# Finding $\frac{PQ}{QR}$ in a right angled $\triangle ABC$, where $AD$ is the median line dropped from the opposite vertex of the hypotenuse

Let $$\triangle ABC$$ be a right angled triangle where $$\angle A = 90^\circ$$. $$D, F, E$$ and $$G$$ are the midpoints of $$BC, AB, AF$$ and $$FB$$ respectively. $$AD$$ interesect the lines $$CE, CF$$ and $$CG$$ at point $$P, Q$$ and $$R$$ respectively. Find out $$\frac {PQ}{QR}$$

By 'Apollonius's Theorem', I was only able to show the relation of $$AD$$ with the base and height of the right-angled $$\triangle ABC$$. But I couldn't anyhow measure its segments such as $$PQ$$ and $$QR$$.

A small help will be necessary. Thanks in advance.

• Well, the simplest way (in the sense of no geometry is needed) is to set up coordinates: Say, let $A = (0,0)$, $B = (0,a)$ and $C = (b,0)$ and try to solve the coordinates of everything. For some geometric proof, try to mimic the proof of the property $\overline{AQ}: \overline{QD} = 2:1$. – Hw Chu Feb 26 at 17:13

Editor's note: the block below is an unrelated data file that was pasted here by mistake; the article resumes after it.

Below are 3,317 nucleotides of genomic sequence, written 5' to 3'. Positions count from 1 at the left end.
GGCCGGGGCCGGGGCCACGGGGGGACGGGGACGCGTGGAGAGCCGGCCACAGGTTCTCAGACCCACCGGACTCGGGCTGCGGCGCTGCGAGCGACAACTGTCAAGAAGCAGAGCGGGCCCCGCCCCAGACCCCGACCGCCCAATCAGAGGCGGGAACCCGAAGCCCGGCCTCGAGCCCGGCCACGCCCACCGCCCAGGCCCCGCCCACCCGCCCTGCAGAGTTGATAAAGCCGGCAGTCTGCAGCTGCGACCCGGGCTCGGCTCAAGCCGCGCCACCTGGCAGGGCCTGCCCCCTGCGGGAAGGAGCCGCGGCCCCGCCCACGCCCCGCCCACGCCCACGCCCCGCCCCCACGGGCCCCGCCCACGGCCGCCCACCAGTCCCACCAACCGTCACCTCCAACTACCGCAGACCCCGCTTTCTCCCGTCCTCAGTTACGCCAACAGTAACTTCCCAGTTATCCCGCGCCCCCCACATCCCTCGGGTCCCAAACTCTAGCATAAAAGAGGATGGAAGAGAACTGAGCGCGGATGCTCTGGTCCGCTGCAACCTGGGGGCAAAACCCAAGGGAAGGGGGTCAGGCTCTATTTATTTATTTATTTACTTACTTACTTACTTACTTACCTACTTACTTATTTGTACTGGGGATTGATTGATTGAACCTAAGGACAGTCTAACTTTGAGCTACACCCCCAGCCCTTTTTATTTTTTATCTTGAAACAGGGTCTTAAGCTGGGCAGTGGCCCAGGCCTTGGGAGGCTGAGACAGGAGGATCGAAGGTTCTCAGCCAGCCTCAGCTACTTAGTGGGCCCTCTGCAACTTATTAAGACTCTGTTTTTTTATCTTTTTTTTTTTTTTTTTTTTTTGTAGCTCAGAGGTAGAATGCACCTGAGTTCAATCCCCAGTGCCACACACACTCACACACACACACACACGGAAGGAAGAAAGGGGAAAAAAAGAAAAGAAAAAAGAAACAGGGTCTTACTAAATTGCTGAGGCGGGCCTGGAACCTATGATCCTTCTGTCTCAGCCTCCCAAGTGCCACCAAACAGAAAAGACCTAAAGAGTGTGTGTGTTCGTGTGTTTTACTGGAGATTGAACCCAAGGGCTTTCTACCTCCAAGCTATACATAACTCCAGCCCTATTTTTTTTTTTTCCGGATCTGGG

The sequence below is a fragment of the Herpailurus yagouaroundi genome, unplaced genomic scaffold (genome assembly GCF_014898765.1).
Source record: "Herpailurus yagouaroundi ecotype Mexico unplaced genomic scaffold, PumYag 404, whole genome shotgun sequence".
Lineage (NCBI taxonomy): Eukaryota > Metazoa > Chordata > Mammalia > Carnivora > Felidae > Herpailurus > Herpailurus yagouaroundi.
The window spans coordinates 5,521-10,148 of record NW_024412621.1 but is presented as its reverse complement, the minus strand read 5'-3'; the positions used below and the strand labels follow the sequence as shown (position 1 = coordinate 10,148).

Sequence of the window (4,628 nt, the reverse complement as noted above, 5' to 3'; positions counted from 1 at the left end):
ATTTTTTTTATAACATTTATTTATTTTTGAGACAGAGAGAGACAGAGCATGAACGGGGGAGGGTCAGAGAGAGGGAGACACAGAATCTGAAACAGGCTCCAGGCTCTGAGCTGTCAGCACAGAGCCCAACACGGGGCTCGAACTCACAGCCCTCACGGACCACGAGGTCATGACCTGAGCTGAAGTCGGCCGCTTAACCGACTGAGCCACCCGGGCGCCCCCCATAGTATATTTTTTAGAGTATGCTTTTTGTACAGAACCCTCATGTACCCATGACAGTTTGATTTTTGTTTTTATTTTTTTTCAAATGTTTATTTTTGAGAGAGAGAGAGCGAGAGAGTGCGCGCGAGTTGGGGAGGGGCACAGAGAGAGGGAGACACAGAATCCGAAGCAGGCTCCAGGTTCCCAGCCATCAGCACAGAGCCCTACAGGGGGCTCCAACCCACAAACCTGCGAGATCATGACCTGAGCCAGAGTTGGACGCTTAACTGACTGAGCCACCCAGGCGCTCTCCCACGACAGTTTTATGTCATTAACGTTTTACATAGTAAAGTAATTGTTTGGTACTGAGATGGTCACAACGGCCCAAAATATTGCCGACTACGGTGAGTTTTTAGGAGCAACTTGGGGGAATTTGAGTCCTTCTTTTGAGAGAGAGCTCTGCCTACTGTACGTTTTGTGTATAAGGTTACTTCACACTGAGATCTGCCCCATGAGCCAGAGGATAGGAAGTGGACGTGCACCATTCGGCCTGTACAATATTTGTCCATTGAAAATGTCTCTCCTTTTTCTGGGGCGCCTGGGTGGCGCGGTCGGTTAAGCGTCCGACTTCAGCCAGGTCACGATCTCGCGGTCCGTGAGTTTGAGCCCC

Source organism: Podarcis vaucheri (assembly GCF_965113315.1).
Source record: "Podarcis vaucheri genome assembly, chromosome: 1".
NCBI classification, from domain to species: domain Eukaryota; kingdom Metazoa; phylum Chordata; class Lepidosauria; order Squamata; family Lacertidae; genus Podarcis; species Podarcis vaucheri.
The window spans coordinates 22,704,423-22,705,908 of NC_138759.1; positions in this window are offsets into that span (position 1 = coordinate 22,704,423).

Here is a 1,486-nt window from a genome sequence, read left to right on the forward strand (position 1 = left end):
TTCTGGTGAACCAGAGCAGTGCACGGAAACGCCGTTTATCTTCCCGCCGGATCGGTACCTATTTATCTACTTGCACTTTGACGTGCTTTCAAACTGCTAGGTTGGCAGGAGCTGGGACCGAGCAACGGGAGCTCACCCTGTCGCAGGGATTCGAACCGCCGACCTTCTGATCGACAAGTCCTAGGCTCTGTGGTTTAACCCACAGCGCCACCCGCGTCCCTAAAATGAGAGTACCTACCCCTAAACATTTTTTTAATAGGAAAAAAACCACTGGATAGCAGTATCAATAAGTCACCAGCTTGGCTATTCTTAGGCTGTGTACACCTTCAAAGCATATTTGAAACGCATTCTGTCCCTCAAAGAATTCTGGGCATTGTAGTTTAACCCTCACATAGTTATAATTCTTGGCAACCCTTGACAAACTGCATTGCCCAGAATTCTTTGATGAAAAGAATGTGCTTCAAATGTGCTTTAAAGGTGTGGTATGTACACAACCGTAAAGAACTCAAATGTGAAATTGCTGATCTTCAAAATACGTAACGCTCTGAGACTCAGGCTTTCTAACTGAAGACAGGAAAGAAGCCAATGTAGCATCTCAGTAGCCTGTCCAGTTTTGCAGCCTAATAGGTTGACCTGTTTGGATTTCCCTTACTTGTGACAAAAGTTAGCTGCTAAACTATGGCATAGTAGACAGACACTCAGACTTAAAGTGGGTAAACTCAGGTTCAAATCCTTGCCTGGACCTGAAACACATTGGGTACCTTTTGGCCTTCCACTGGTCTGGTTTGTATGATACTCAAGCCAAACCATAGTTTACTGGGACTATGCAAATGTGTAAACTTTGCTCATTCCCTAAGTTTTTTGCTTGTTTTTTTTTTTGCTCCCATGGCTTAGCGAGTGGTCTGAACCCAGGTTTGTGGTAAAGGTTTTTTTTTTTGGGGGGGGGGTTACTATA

• Two auxiliary segments I was thinking about are $\overline{GD}$ and a $E'$ on $\overline{BC}$ such that $\overline{EE'} // \overline{AC}$. But I realized that the solution in my answer below is better. – Hw Chu Feb 26 at 17:57

As a consequence of Menelaus's theorem, if two cevians $$AD$$ and $$BE$$ of triangle $$ABC$$ meet at $$F$$, then: $${DF\over AF}={DC\over DB}\cdot{AE\over AC}.$$
You can use this to compute $$PD/PA$$ and $$RD/RA$$, and from them $$AP/AD$$ and $$AR/AD$$. Combining these results with $$AQ/AD=2/3$$ ($$Q$$ is the centroid of $$ABC$$) you can then find $$PQ/AD$$ and $$QR/AD$$.
• Haha. I meant to say like you could have used the ratio $\frac{EF}{BF}$. And also I wanted to say about the cevian line $BE$, not $AD$. My mistake!!😒😒😒 I hope, I didn't offer so much fear to an Italian high school teacher. – Anirban Niloy Feb 27 at 14:25
• Of course the same theorem also applies to the other cevian, just switch left and right sides: $${EF\over BF}={EC\over EA}\cdot{BD\over BC}.$$ – Aretino Feb 27 at 14:29